I don’t often think of the 48 years I have been in medicine as an aggregate, but I do muse occasionally on changes that have occurred in my medical lifespan.

There are vaccines against hepatitis and human papilloma virus, the leading cause of death by cervical cancer. I was 5 years old when the first polio vaccines were given and among the first children in Chicago to receive it, thanks to my mother. 

The one aggregate, though, that illustrates the leaps and bounds medicine has made during the course of my career is a guy named Jack. Jack had what we called “a stormy hospital course.” I remember his case as clearly as I remember anything in my life. He was my patient when I was a student nurse in 1968. 

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Jack was admitted to the hospital for abdominal pain and suspected gastric ulcers. He was on bed rest, and they anticipated doing an exploratory laparotomy the next day. There were no fancy little endoscopes in those days. He had done his bed bath, and I grabbed the wash basin and emptied it. As I got ready to return it to his cabinet, he asked me to hand it to him. I did, and he filled it to the brim with bloody emesis.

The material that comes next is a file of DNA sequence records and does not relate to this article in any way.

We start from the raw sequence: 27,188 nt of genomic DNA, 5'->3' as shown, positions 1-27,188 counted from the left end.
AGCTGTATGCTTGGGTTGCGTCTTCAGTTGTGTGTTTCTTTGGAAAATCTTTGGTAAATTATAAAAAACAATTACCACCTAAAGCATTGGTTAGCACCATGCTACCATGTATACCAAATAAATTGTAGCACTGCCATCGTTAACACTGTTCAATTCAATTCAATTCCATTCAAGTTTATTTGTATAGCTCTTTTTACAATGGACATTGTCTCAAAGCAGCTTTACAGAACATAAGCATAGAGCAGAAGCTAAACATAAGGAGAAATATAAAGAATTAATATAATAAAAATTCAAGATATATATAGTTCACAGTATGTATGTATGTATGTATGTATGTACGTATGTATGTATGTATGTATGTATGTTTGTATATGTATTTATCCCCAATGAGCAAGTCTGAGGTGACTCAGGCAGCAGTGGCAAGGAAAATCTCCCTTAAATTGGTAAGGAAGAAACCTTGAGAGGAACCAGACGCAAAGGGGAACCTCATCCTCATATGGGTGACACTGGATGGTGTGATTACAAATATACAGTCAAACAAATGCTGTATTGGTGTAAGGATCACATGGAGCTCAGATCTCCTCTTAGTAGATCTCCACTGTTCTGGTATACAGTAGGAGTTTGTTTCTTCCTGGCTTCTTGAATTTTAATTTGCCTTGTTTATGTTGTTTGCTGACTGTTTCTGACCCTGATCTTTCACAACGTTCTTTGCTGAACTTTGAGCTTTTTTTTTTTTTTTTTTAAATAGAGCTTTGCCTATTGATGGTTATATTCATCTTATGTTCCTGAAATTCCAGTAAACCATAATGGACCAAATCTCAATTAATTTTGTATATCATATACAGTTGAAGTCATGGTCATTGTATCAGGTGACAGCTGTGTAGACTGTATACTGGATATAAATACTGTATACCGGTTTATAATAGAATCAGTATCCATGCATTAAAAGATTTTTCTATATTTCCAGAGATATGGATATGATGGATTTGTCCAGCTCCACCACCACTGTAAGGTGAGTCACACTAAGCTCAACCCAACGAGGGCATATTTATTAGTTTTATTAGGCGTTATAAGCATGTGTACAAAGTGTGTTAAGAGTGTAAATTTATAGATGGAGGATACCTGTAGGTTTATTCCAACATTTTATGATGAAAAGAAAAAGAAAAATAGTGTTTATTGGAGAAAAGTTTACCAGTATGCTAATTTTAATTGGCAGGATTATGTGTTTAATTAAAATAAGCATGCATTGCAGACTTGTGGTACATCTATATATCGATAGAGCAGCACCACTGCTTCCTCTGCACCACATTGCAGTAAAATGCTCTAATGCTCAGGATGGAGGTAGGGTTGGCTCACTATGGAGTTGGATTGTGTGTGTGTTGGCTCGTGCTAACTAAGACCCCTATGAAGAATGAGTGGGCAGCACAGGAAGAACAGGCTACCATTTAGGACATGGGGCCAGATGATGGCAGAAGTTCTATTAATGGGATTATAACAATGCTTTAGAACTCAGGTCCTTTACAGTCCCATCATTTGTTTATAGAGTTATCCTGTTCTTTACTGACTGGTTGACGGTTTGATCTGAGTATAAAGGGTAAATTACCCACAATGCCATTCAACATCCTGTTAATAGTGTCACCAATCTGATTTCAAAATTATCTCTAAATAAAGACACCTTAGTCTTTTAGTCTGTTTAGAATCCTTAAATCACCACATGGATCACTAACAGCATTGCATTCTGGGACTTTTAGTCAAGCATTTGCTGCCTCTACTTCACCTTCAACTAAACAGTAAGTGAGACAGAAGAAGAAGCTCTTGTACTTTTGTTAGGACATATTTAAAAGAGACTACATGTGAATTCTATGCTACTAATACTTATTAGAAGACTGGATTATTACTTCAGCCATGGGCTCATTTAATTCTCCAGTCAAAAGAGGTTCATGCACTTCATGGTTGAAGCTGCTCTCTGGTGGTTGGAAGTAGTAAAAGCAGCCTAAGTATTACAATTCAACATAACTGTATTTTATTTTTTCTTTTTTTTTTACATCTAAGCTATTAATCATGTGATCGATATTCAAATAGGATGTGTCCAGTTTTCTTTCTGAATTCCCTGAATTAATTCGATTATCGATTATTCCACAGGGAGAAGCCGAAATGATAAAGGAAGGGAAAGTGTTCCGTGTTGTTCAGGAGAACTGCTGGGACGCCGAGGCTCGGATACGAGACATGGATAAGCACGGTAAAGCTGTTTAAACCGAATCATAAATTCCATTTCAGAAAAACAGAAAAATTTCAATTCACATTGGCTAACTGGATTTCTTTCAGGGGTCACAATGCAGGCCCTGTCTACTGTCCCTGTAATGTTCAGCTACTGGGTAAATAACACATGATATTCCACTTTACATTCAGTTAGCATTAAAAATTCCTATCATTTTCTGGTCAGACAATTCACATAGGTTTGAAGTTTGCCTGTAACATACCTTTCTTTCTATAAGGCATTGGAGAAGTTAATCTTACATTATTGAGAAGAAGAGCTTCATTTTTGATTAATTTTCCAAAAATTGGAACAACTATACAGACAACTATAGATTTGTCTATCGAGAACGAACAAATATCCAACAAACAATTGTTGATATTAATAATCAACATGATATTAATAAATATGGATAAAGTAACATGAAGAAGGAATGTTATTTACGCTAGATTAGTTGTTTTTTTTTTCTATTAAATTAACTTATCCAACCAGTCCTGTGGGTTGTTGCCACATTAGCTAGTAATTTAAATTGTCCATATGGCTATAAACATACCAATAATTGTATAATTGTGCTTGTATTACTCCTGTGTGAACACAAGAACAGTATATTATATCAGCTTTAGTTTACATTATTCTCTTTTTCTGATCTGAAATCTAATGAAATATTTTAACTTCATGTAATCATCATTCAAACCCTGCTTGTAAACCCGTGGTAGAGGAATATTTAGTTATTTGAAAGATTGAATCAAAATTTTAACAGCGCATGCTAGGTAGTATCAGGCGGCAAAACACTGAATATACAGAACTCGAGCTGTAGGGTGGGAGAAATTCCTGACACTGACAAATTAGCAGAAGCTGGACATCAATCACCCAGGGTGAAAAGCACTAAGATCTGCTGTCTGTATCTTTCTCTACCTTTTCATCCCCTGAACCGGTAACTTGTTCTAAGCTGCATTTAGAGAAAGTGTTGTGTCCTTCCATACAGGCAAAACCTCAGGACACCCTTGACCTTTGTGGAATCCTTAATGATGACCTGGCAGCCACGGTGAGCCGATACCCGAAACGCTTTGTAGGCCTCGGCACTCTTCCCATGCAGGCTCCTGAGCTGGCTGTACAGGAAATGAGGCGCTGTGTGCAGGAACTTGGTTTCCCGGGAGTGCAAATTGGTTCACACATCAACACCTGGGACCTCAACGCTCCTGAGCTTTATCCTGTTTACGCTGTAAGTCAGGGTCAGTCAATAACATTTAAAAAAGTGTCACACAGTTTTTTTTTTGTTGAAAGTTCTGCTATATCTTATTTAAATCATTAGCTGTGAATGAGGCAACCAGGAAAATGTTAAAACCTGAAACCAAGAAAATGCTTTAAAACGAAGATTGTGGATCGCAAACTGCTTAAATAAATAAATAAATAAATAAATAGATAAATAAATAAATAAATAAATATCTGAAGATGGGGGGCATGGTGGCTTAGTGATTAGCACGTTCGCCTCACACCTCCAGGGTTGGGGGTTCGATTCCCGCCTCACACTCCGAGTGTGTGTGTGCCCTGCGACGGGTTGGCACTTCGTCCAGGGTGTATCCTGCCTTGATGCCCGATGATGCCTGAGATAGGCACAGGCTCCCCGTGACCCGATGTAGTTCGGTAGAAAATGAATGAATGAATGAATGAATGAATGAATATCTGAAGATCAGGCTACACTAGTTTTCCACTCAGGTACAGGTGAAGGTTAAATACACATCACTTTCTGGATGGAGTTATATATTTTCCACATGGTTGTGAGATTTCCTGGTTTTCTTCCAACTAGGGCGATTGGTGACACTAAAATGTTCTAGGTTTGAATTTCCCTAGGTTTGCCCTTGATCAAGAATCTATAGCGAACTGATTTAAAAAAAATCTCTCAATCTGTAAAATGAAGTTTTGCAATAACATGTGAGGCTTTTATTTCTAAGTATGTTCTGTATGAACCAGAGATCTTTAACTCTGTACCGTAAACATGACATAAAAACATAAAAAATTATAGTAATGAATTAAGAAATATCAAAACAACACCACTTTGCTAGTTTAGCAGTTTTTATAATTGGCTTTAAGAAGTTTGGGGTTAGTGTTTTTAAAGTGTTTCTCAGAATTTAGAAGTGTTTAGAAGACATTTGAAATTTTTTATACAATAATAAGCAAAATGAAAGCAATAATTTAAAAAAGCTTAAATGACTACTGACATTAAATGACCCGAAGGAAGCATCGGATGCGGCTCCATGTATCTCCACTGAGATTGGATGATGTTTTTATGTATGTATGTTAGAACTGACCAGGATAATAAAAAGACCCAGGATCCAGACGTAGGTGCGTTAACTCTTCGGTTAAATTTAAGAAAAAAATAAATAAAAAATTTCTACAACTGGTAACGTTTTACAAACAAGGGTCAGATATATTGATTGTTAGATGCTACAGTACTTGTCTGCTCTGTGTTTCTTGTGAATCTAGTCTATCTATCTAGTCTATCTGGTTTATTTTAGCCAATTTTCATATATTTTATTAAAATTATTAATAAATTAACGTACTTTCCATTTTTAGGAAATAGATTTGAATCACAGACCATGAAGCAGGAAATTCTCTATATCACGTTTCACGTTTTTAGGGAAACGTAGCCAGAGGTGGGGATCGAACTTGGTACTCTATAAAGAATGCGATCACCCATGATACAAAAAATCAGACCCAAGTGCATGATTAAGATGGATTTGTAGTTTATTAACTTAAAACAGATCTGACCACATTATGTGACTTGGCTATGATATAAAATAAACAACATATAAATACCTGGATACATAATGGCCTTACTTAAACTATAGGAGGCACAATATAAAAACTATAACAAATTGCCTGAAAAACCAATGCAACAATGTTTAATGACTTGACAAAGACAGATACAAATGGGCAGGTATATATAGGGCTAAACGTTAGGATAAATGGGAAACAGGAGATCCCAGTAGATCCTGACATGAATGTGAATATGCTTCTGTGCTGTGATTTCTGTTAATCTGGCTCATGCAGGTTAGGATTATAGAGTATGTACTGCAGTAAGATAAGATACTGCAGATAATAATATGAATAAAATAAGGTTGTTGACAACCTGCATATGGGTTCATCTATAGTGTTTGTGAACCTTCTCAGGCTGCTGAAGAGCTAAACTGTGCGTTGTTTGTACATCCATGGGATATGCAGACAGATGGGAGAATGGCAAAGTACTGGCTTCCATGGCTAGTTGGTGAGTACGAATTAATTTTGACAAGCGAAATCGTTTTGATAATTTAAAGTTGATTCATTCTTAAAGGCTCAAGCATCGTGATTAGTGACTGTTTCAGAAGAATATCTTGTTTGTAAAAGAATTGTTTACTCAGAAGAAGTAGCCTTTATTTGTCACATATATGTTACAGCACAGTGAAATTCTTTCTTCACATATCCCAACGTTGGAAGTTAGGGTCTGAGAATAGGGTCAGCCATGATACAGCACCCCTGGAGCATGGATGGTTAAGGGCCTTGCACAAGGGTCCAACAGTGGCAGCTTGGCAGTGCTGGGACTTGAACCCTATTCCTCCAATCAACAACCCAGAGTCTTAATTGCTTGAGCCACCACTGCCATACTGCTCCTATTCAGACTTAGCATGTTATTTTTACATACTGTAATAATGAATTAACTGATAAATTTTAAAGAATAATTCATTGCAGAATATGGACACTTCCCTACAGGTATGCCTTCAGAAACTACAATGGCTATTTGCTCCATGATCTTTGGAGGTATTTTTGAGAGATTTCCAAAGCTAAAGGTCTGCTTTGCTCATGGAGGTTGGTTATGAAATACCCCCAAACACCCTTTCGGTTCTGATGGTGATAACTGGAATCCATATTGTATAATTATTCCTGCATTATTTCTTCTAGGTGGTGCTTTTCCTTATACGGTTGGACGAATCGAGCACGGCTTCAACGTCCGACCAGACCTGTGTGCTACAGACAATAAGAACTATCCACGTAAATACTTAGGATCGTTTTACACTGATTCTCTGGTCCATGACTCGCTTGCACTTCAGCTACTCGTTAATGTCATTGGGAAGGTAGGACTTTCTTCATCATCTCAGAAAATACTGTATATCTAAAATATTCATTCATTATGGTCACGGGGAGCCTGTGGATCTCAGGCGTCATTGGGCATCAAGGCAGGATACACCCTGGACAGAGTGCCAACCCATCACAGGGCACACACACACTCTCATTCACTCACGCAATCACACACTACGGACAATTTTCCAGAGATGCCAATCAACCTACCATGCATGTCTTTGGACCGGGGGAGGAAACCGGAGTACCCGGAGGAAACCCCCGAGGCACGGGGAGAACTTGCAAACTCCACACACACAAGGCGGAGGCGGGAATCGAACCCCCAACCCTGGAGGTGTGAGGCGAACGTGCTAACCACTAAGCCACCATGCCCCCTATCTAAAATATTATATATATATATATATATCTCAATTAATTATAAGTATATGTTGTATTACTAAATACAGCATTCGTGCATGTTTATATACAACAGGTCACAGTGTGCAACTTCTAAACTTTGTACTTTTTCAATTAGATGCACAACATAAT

He had 6 IV lines in record time, but his doctor was in Chicago for the day, so another surgeon took Jack to the OR. (That was pure luck for Jack. His admitting surgeon was a terrible surgeon, and the substitute was a genuinely gifted surgeon.) During the next few days, he had 64 units of blood and a second operation, but the crisis passed.

His recovery was slow, and about 2 weeks postop, he developed a blood clot in his leg. And, of course, he developed a pulmonary embolus. He was cared for on the regular surgical floor, because our small community hospital was in the process of building, but had not yet opened, its first ICU.

Jack was weak and struggled mightily to survive his PE. Slowly, he improved and we got him ambulatory and he was actually getting to the point that discharge was being considered. One morning, about 6 weeks postop, Jack woke up and was as yellow as a banana. He had developed hepatitis from the multiple blood transfusions. Because he was so debilitated, that was a mighty struggle as well, but Jack made it through again.

Jack was discharged 2 months after the day of his massive GI bleed. His home was near the hospital, along the route we student nurses took when we walked home. During warm weather, he would sit on the porch and wave to us as we walked by: “There’s my girls!” he would tell his friends.

So much of what occurred with Jack would not happen today. He would have had an EGD as an outpatient. The blood he received would have been screened for hepatitis. He would have worn compression stockings and been ambulated early. Or he would have had a filter put in to prevent the PE.

Medicine as a whole learned a lot from patients such as Jack. It is amazing to think of how much medicine has evolved as I’ve watched. It’s hard to believe that I have been around long enough (25 years as an RN, and 22 years as a PA) to see all these changes occur. But remembering Jack, and all his lessons, is very easy.—Ruth Brouwer, PA-C, Huntsville, Texas 

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